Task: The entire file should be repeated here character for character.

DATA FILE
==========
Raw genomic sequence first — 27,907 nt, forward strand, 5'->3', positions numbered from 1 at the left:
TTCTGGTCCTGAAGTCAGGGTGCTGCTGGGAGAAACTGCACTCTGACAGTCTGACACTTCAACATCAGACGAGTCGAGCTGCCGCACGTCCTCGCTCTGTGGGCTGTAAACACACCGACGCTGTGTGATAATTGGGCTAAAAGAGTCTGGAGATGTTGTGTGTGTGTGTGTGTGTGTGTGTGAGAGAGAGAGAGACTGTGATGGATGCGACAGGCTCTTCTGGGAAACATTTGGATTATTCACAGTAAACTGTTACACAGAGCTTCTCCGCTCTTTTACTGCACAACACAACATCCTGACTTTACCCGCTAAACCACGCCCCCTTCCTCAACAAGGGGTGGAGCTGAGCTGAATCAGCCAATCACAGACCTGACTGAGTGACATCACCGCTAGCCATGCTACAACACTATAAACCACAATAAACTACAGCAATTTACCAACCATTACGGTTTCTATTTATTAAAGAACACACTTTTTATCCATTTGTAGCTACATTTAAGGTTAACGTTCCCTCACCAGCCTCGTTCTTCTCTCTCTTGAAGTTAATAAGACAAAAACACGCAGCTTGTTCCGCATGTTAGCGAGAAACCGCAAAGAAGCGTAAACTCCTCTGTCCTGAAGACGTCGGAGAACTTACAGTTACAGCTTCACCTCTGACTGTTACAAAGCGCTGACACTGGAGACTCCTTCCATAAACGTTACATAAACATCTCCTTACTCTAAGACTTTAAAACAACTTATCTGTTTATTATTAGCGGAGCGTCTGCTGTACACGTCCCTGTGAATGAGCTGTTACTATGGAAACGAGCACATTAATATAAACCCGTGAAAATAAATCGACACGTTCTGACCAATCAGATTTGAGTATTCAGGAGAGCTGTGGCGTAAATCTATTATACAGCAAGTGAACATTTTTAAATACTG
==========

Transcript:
Raw genomic sequence first — 27,907 nt, forward strand, 5'->3', positions numbered from 1 at the left:
TTCTGGTCCTGAAGTCAGGGTGCTGCTGGGAGAAACTGCACTCTGACAGTCTGACACTTCAACATCAGACGAGTCGAGCTGCCGCACGTCCTCGCTCTGTGGGCTGTAAACACACCGACGCTGTGTGATAATTGGGCTAAAAGAGTCTGGAGATGTTGTGTGTGTGTGTGTGTGTGTGTGTGAGAGAGAGAGAGACTGTGATGGATGCGACAGGCTCTTCTGGGAAACATTTGGATTATTCACAGTAAACTGTTACACAGAGCTTCTCCGCTCTTTTACTGCACAACACAACATCCTGACTTTACCCGCTAAACCACGCCCCCTTCCTCAACAAGGGGTGGAGCTGAGCTGAATCAGCCAATCACAGACCTGACTGAGTGACATCACCGCTAGCCATGCTACAACACTATAAACCACAATAAACTACAGCAATTTACCAACCATTACGGTTTCTATTTATTAAAGAACACACTTTTTATCCATTTGTAGCTACATTTAAGGTTAACGTTCCCTCACCAGCCTCGTTCTTCTCTCTCTTGAAGTTAATAAGACAAAAACACGCAGCTTGTTCCGCATGTTAGCGAGAAACCGCAAAGAAGCGTAAACTCCTCTGTCCTGAAGACGTCGGAGAACTTACAGTTACAGCTTCACCTCTGACTGTTACAAAGCGCTGACACTGGAGACTCCTTCCATAAACGTTACATAAACATCTCCTTACTCTAAGACTTTAAAACAACTTATCTGTTTATTATTAGCGGAGCGTCTGCTGTACACGTCCCTGTGAATGAGCTGTTACTATGGAAACGAGCACATTAATATAAACCCGTGAAAATAAATCGACACGTTCTGACCAATCAGATTTGAGTATTCAGGAGAGCTGTGGCGTAAATCTATTATACAGCAAGTGAACATTTTTAAATACTG